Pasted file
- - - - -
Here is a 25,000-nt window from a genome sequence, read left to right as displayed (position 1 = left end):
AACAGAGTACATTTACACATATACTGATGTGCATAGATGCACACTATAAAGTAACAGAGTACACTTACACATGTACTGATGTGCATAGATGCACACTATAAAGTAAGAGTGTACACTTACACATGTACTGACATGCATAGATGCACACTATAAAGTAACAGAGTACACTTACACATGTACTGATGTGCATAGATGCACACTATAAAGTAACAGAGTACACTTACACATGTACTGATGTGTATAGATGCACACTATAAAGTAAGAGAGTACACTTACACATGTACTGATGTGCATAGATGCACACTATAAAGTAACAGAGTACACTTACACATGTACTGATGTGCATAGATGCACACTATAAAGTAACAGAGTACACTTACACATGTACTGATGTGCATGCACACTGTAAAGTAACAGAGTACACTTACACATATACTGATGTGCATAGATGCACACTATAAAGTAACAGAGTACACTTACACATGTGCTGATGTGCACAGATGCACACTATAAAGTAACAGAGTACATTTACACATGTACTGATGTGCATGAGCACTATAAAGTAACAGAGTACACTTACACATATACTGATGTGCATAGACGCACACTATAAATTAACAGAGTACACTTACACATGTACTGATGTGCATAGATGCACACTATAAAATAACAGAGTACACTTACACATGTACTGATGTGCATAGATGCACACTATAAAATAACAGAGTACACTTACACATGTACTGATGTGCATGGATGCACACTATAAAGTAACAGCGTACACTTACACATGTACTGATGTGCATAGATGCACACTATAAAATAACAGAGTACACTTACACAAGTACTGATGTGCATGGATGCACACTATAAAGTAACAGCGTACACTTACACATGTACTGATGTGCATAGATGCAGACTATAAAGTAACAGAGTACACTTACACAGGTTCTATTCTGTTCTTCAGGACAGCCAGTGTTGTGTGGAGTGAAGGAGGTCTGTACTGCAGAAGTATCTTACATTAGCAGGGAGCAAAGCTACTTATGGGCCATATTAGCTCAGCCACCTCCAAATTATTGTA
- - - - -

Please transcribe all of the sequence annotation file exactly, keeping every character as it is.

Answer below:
Here is a 25,000-nt window from a genome sequence, read left to right as displayed (position 1 = left end):
AACAGAGTACATTTACACATATACTGATGTGCATAGATGCACACTATAAAGTAACAGAGTACACTTACACATGTACTGATGTGCATAGATGCACACTATAAAGTAAGAGTGTACACTTACACATGTACTGACATGCATAGATGCACACTATAAAGTAACAGAGTACACTTACACATGTACTGATGTGCATAGATGCACACTATAAAGTAACAGAGTACACTTACACATGTACTGATGTGTATAGATGCACACTATAAAGTAAGAGAGTACACTTACACATGTACTGATGTGCATAGATGCACACTATAAAGTAACAGAGTACACTTACACATGTACTGATGTGCATAGATGCACACTATAAAGTAACAGAGTACACTTACACATGTACTGATGTGCATGCACACTGTAAAGTAACAGAGTACACTTACACATATACTGATGTGCATAGATGCACACTATAAAGTAACAGAGTACACTTACACATGTGCTGATGTGCACAGATGCACACTATAAAGTAACAGAGTACATTTACACATGTACTGATGTGCATGAGCACTATAAAGTAACAGAGTACACTTACACATATACTGATGTGCATAGACGCACACTATAAATTAACAGAGTACACTTACACATGTACTGATGTGCATAGATGCACACTATAAAATAACAGAGTACACTTACACATGTACTGATGTGCATAGATGCACACTATAAAATAACAGAGTACACTTACACATGTACTGATGTGCATGGATGCACACTATAAAGTAACAGCGTACACTTACACATGTACTGATGTGCATAGATGCACACTATAAAATAACAGAGTACACTTACACAAGTACTGATGTGCATGGATGCACACTATAAAGTAACAGCGTACACTTACACATGTACTGATGTGCATAGATGCAGACTATAAAGTAACAGAGTACACTTACACAGGTTCTATTCTGTTCTTCAGGACAGCCAGTGTTGTGTGGAGTGAAGGAGGTCTGTACTGCAGAAGTATCTTACATTAGCAGGGAGCAAAGCTACTTATGGGCCATATTAGCTCAGCCACCTCCAAATTATTGTA